Many thanks to Harry Brighouse of Crooked Timber for linking to my post on Alabama and the likely rejection of Amendment 2, which would have removed the language which denied the existence of any general right to an education from the state constitution. Quite a few people posted insightful comments, including Harry himself; I'll have to fish some of those out (along with a few comments from some earlier posts as well) and present them along with some comments of my own about libertarianism, Christianity, and "moral values." But for now, a couple of quick notes on some related subjects, specifically having to do with welfare, marriage, and the role of the state.

This week, Slate ran a dialogue which featured posts from Mickey Kaus, Ron Haskins and Jonah Edelman on Jason DeParle's new book, American Dream, which closely describes the lives of the poor in America during the era of welfare reform. All of the e-mail exchanges on DeParle's book are superb; one should read the whole series (here, here, and here). Among their praise for DeParle's work, several conclusions emerge: that Clinton-era welfare reform got at least a few very crucial things right; that linking welfare to work is a crucial step in breaking the cycle of poverty; and that an immense distance remains to be traveled if equal opportunities are truly to be available to the urban poor. All three discussants agree that the single greatest contributor to that distance is the dreadful state of the family in inner cities. Again and again, the facts makes themselves undeniable, in the words of poor women themselves as well as in statistics: the violence, despair and bad choices which plague the poorest communities in America are profoundly wrapped up in the irresponsibility and criminality of men who father children, refuse to look for or keep jobs, abuse girlfriends and the welfare system, sell and do drugs, intimidate friends who try to change, and generally fill the lives of so many struggling working mothers, desperately trying to raise their children (usually illegitimate, generally torn between multiple homes as well as the street), with pain, confusion, and fear. What could possibly alter this dreadful legacy? Obviously what's really needed is both a general cultural revival as well as the preservation of a economic world where the jobs which cities once provided cannot so easily be taken away by globalization or illegal immigration; but the discussants don't go in that direction. What they do talk about is increasing the minimum wage (to try to compete with the drug economy which "employs" so many poor black males) or even legalizing drugs (if only to bring some disciplinary consequences and legitimacy to the "jobs" most of these men have at least some familiarity with). Mostly, however, they talk about marriage: whether the slowly increasing earning power of formerly welfare-dependent working mothers will lead to more women finding the strength to refuse to put up with unproductive men in their lives, and what, if anything, the state can do to them help get to that point. This leads to a discussion of Bush's "marriage initiative"--which DeParle, who has long been associated with liberal critics of Republican efforts at welfare reform, has cautious approval for. It isn't every day that one sees a discussion about welfare embrace both promoting marriage and universal health insurance--but to my mind, they both have the same goal in mind: helping people get into the sort of situation where they can live a life of security, both financial and emotional. The pathologies of poverty in the U.S. make it clear that both the Republicans and the Democrats have missed, or refused to see, for a very long time how both of these two securities are profoundly mixed.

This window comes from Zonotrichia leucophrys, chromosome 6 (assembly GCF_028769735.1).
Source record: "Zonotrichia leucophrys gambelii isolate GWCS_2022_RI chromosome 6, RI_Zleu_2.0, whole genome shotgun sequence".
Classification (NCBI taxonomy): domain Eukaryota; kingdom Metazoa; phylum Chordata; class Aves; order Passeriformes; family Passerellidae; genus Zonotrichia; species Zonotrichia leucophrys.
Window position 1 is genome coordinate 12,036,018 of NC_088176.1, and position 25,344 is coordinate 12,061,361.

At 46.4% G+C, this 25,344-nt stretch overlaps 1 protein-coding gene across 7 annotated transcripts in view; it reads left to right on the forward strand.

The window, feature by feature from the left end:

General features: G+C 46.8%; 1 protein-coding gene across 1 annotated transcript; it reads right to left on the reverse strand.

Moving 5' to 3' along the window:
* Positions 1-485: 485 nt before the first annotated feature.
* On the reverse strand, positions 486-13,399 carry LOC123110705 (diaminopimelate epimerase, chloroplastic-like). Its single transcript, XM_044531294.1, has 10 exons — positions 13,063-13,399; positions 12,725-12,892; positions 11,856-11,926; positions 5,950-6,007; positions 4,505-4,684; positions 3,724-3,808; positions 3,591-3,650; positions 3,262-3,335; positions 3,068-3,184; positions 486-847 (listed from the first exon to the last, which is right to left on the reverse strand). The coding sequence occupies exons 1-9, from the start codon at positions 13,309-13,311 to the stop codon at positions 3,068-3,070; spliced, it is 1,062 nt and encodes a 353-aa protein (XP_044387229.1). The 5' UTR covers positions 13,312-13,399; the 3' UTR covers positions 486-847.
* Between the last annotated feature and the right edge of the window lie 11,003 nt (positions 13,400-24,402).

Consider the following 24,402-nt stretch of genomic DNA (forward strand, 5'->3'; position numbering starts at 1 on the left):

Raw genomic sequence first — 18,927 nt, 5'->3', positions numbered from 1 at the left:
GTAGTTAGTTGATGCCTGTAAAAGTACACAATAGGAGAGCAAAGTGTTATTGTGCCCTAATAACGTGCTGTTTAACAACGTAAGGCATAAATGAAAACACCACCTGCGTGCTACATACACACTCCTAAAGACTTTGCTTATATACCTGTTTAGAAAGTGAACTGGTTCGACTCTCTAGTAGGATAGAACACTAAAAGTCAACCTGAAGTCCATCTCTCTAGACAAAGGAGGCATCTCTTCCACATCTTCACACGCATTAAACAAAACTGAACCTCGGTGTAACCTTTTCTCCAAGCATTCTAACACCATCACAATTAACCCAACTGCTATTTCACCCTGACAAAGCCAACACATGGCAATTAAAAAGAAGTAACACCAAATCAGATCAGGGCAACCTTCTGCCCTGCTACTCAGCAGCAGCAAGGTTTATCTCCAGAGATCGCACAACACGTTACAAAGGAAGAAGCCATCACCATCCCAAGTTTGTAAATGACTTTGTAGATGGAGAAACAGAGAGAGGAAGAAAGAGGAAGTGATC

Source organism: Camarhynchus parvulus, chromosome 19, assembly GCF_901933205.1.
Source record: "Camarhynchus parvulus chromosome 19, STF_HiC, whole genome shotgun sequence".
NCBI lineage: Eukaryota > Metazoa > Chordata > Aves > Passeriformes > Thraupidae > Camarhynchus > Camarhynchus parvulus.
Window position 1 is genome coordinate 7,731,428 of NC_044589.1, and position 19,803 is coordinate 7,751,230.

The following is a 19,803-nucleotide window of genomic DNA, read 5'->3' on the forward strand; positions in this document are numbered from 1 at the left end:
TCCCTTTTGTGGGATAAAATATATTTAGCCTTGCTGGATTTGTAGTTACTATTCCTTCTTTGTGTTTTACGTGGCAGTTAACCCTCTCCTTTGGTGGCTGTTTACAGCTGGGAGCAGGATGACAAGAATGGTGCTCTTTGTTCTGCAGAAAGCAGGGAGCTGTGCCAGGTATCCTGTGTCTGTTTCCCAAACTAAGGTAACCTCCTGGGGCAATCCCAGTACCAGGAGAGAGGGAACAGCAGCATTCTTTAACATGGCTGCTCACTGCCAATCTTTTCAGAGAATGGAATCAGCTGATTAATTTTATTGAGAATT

Meanwhile, here in Arkansas, our governor is pushing "covenant marriage"--a recent legal innovation, also available in Arizona and Louisiana, which requires couples to accept pre-wedding counseling and allows divorce only in cases of adultery, imprisonment, abandonment, abuse and after a substantial waiting period. Arkansas has a very high marriage rate, but also an extremely high divorce rate, which is pretty common throughout much of South (a point that can be legitimately made as part of an accusation of red-state hypocrisy). Again, the real issue here is one of education (the lack of it), poverty (the extent of it), and the culture of divorce itself--which is present everywhere, but more easily manifest in areas where the sort of habits and choices that clearly work in favor of staying married are less common. Fighting this culture is thus only one part of the problem (and a difficult one, so long as no-fault divorce remains the law of the land), but nonetheless an important part, and trying to make marriage into a stronger and more binding association through political and social pressure sounds like a good (if limited) strategy to me. For those who find any sort of state intervention or involvement in the supposedly "private" matter of marriage to be distasteful (which is really a way of saying that any sort of public judgment about one's lifestyle is to be avoided), Governor Huckabee's agenda will of course seem like more moralistic interference. It think, on the contrary, that it's one aspect of a broad and necessary movement, a movement to strengthen and make more valuable the marriage relationship for everyone, for dozens of easily empirically demonstrable reasons. Of course, that won't satisfy those with philosophical objections, which is why my arguments about the legitimacy of (some) state actions in relation to a popularly held, communally articulated moral agenda continues (and will likely long continue) to run up against the arguments of those who don't see why there need be many (or perhaps even any) collective obligations, whether financial or personal, in a liberal state. But in the meantime, the fact that at least some people are recognizing the relevance of the "moral issue" of marriage to social policy, both for the inner cities as well as elsewhere, is an encouraging sign.